This all goes back a couple of decades, perhaps to 1989. Or even earlier.
The story so far: the Hawks are too good for Geelong during the late 80s and early 90s. The Cats have a terrific team of characters who play the game with their own flair and are encouraged by the creative approach of Malcolm Blight. But the Hawks have a better side; a side which has learnt how to win with clinical efficiency, and how to spot and fix problems early in seasons, early in matches.
The Hawks generation passes, and they give way to the Eagles under Mick Malthouse. The Cats continue to rise. But the Perth side has their measure also.
Over the next decade or so the Hawks show moments of real promise, but they are not premiership material. The Cats re-build very slowly, their fans wondering whether they are destined never to win the flag.
Finally the Cats come good – superbly. They win the flag in 2007, when Hawthorn are not on the scene.
The following year they look like winning the flag again but a young Hawthorn thwart them in a fascinating Grand Final; a match where many Geelong players learnt a lot about themselves and about footy.
They leave the arena wondering what they have just done; and they are hungrier than ever before.
Sure in his belief the Cats will be haunted by the loss, Jeff Kennett says on ABCTV’s Offsiders that the Hawks have Geelong’s measure psychologically.
You’ll hear in pubs that the Cats players responded and that Chappy vowed never to lose to Hawthorn again, a statement which was about feeling and intent more than anything else. I take it metaphorically, although the weight of evidence says I should consider taking him literally.
Because since then the Cats have won every contest between the two clubs – all eight of them, including a classic semi-final last year. Those who look to the gods for understanding, and interpret the signs, are happy to attribute the run to Kennett’s mozz. (I attribute it to the ongoing presence as a player and a s a coach of Max Rooke).
The Cats win the flag in 2009, are crushed by a dominant Collingwood in the 2010 Prelim Final, and turn that around to win brilliantly in 2011. The third premiership surprises much of the footy world – but not Geelong supporters who have come to know their team well and have belief in Otto and C. Ling and Jimmy B and J. Selwood and Boris and Chappy and Scarlo a whole cast of players who the footy world underestimate. (It took them a long time to understand Johnno.)
In the summer of 2012 Hawthorn are installed as hot favourite to win the flag.
The Cats , we were told (incessantly) in the Autumn, are coming to the end of their reign. Yet in Round 3 they find a way to beat the Hawks.
Since then both teams have had their ups and downs. The Tiges beating Hawthorn by 10 goals is one of the better examples of a Hawthorn down. Hawthorn flogging Collingwood is one of the better examples of a Hawthorn up (if you rate Collingwood).
It’s true that Hawthorn have built brilliantly over the last month. Hence they are heavily favoured to win this fixture, and have been smashed with a second wave of punters’ cash to win the premiership.
They are good.
But Geelong have also registered encouraging wins. In the last two weeks they have beaten Essendon and Adelaide while missing key players. Tom Hawkins has been phenomenal, shouldering the responsibility of being the single key forward. He has played like an old key forward, and at times he has had my mind wandering back to the ‘70s and ‘80s with a classic big forward’s approach of strong leading, strong in the one-on-one marking contests and genuine leadership. I can hear Harry Beitzel, or Smooth Booth, “Hawkins” and the roar of the crowd.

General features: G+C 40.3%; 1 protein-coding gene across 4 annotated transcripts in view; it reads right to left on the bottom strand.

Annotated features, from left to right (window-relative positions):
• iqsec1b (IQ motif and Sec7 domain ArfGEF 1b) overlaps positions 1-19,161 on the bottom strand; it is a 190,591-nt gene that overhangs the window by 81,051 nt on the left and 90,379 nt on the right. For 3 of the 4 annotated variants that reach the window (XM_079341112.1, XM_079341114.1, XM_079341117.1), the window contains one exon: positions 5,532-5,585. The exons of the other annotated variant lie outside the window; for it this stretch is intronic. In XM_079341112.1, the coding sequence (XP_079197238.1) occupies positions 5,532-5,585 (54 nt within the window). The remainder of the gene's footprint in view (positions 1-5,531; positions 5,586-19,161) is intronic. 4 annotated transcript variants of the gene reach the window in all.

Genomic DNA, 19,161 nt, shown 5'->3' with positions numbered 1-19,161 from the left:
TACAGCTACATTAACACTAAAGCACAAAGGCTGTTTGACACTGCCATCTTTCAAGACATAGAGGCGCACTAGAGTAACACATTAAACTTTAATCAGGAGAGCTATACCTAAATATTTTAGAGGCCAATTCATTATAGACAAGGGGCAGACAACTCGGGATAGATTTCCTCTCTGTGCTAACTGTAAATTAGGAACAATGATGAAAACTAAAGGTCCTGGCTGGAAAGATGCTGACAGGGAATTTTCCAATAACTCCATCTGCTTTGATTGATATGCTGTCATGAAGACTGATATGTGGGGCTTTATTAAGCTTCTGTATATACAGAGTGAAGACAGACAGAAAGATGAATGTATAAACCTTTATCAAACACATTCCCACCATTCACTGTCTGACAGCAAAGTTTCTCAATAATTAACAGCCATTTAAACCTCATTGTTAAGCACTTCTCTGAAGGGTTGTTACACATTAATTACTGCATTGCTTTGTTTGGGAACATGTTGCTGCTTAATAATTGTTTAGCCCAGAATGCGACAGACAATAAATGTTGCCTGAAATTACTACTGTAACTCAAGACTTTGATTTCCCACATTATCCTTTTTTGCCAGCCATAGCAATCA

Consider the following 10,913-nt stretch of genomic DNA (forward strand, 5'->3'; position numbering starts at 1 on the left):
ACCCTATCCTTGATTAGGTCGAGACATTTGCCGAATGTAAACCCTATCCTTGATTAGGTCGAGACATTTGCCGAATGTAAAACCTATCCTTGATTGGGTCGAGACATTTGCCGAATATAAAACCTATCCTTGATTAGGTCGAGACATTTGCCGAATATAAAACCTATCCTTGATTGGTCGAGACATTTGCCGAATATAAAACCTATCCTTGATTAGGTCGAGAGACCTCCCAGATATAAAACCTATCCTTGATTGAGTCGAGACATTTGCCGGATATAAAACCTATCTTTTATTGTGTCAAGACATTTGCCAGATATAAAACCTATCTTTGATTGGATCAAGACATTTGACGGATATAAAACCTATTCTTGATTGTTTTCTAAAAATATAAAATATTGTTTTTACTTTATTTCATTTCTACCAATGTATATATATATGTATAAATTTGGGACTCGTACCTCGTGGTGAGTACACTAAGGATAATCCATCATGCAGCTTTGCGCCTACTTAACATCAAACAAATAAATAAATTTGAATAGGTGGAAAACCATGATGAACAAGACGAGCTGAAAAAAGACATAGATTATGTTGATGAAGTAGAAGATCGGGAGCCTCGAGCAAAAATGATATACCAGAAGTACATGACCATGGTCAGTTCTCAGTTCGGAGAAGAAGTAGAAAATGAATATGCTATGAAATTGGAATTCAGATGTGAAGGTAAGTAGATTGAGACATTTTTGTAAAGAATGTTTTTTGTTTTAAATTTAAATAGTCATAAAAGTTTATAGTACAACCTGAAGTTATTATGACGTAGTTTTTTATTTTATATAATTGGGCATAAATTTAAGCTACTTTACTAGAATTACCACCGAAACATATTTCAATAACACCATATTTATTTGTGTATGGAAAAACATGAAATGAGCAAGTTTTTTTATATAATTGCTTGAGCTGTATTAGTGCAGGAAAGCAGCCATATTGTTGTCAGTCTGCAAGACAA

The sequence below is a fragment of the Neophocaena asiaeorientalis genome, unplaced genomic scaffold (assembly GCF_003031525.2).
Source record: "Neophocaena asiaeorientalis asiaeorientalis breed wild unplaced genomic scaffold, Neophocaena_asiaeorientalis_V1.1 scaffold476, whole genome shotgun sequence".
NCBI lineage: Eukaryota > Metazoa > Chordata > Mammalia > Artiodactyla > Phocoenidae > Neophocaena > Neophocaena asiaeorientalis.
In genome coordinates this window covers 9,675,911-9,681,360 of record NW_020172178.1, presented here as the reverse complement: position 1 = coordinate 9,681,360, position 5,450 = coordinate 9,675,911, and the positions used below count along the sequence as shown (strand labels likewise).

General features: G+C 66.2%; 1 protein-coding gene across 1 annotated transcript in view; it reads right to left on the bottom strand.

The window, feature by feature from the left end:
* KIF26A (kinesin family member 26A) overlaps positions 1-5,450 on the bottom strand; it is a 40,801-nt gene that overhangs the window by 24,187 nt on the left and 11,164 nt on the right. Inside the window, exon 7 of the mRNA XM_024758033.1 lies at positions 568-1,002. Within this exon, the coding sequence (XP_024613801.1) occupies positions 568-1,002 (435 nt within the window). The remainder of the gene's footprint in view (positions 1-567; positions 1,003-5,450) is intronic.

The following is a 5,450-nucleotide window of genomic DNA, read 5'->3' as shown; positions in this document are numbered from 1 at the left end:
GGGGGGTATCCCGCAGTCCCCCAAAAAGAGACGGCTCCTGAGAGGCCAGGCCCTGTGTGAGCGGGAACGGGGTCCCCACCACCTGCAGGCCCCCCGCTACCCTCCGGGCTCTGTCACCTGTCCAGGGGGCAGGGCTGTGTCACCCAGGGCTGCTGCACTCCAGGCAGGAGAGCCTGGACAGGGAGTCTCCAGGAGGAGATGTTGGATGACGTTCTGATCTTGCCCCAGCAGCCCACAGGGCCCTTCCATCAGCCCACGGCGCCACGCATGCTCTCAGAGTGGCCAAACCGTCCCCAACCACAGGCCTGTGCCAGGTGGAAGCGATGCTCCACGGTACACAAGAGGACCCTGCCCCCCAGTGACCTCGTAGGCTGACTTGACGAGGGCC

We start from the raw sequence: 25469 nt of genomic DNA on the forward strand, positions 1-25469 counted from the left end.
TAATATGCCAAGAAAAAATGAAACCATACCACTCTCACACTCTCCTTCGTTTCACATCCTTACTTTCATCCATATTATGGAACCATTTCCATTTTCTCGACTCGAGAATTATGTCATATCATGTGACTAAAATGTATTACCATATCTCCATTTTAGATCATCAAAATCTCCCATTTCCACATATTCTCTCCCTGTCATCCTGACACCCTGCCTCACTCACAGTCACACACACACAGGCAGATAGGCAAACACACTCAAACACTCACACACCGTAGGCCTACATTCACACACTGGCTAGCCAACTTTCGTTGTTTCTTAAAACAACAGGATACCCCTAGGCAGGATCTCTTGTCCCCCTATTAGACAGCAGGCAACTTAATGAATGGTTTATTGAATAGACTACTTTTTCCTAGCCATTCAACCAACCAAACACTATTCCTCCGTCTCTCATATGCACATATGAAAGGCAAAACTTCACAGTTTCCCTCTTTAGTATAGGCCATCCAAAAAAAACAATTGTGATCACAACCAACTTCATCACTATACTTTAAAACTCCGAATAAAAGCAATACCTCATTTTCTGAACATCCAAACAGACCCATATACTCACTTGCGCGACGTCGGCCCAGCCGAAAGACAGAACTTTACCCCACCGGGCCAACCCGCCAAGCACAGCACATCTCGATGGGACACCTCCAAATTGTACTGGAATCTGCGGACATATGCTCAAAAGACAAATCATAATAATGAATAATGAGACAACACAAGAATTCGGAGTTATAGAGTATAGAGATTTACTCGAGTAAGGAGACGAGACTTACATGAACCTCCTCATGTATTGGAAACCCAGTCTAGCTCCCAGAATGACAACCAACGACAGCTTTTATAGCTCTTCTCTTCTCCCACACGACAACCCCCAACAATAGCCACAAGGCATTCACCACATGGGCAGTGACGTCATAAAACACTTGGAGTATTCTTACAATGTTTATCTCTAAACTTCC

The Cats have also enjoyed the benefit of strong games from Mitch Duncan and Billie Smedts, and better form from Allen Christensen. Every game for these young players is a small victory for the club.
Some players, it seems, have been cruising, but Andrew Mackie was absolutely fair dinkum when the Cats were challenged by the Crows fightback on Saturday.
And Trent West is getting into the right places, he now just has to feel the footy in his hands and believe he has the ability that produced such a fine game against Hawthorn in the semi last year. He goes well against the Hawks.
Hawthorn is a formidable opponents and their fans are buoyant. Some are saying (after the annihilation of Collingwood) they haven’t seen Hawthorn so dominant against a top side in 20 years.
They have options up forward and flexibility around the ground. Jarryd Roughead has returned as well as any Achilles-sufferer ever. However, they are still short of key backmen.
The Hawks can win this with sheer class, and the weight of scoring power. The Cats can lose it if their young’uns feel the pressure. But the young’uns have an alibi: they are young and learning, and this may free them up. They might go out and show us what they can do.
The Cats can win it if their star mid-fielders outplay the Hawks mid-fielders. Tactics will be interesting. Hawkins will again have to shine, but Harry Taylor and Trent West might go forward. Do the Cats play a second ruckman? And what of no Johnno and no Joel Corey? Does the J-Pod come back.
Consider the last five years, and then consider the last five weeks, and this is set up to be a classic. It could be a flop: Hawthorn could be at their brilliant best and run the Cats ragged.
But I reckon it will be hard-fought.
In front of an admiring crowd.
Who know their history.
Copies of The Footy Almanac 2007-11 are available at email@example.com
Twitter: John Harms @ratherbeatlunch
Other articles by John Harms